At this point in a race, in a situation like this, three things can happen:  1. We stay away, and one of us wins. 2. A small group comes across to us, and one of us wins. 3. The group gets organized, we get pulled back,  we both feel dumb, and I have to explain myself to Shannon. Regardless, we were committed. At least I knew that Shannon was back in the group, getting a free ride.

It's an unusual luxury being up the road in a two-up break with an old friend. Usually, in any kind of break, you want to go just hard enough to help the break stay away, but not so hard that you're too tired to deal with the attacks in the last few laps. With a friend, you don't have to bother with any of that. I knew that if we made it to the end, Tim and I would just figure it out between ourselves, and I'd be just as happy to see him win as I would to win myself.

So for the next 30 minutes or so, we went as hard as we could: flat stick, hammer and tong, full gas, pedal to the mat, whatever bike racing phrase you want to use. I had rough patches and so did Tim, but the other would take up the slack and take a slightly longer turn. We were both right on the ragged edge of blowing up. The gap grew to the point where I was pretty sure we were gone. No way could we be caught. Even when the time splits started to get smaller, I was sure that one of us would win-we were too close to the finish. Inside of five laps to go, I was thinking about asking Tim how he wanted to handle the finish. I was thinking maybe we'd just rock-paper-scissors, or have a gentleman's sprint.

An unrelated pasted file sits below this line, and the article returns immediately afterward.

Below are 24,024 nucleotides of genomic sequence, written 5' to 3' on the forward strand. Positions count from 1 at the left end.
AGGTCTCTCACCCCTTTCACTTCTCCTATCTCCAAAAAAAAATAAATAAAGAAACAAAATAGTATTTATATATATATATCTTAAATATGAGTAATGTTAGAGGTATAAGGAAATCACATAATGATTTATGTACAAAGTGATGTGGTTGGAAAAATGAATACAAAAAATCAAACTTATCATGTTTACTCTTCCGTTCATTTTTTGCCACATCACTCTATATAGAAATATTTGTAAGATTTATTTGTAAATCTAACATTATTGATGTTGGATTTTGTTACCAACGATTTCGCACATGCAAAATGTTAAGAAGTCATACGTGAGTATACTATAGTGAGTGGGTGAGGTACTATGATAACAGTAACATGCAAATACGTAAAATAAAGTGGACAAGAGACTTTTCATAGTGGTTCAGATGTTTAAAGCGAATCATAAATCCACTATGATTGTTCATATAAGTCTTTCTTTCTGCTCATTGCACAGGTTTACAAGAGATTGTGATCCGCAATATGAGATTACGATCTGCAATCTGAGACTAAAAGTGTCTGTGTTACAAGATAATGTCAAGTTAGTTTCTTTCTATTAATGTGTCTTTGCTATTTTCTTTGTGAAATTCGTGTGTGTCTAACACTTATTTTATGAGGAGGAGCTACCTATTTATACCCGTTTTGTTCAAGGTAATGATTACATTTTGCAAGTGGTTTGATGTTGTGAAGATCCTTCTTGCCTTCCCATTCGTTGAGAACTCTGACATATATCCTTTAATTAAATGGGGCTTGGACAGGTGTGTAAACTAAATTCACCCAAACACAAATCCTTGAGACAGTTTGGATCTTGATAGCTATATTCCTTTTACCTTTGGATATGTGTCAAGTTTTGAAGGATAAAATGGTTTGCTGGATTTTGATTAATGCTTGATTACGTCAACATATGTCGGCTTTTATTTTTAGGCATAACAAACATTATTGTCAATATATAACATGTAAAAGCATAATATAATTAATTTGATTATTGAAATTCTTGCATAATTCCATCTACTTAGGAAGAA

I happened to glance over my shoulder, and that idea went in the trash. The group was much closer, and they were flying. I could only see one guy, which meant that the bunch was in one long line behind him. I still thought we had it, but we needed to keep going as hard as we possibly could. It's weird, but there's comfort in that. No tactics, no wondering which wheel to be on or when to start the sprint. I thought, "All I have to do is go as hard as I possibly can until the end.".

Three turns from the finish, I could hear them behind us. I knew it was over. I heard gears shifting and wheels whistling-somebody was attacking. It was aggressive; there was still along way to the line. I could barely pedal, so I just swung over and looked to see who it was.

Shannon. He'd been smart and saved himself(ahem). His attack was violent enough to split the group in half. He'd finish fourth, saving the day for our little team. Thank goodness. 

Afterwards I told Wendi about the race, and she asked me how I felt about it. I didn't quite know what to say. There was definitely a time when all I would have cared about for myself was the result(or lack thereof, in this case). How I felt on Monday was directly tied to my proximity to the podium on Saturday or Sunday. But the sport is just too hard to keep that attitude. You get older(ok-you get old), training time disappears, motivation ebbs and flows. Other guys get faster. If all that is sustaining you is results, sooner or later that won't be enough. You have to find something else.

I told Wendi that I was satisfied with my effort. I gave absolutely everything that I had-there was nothing left. I was empty, but good empty.

Surprisingly satisfying.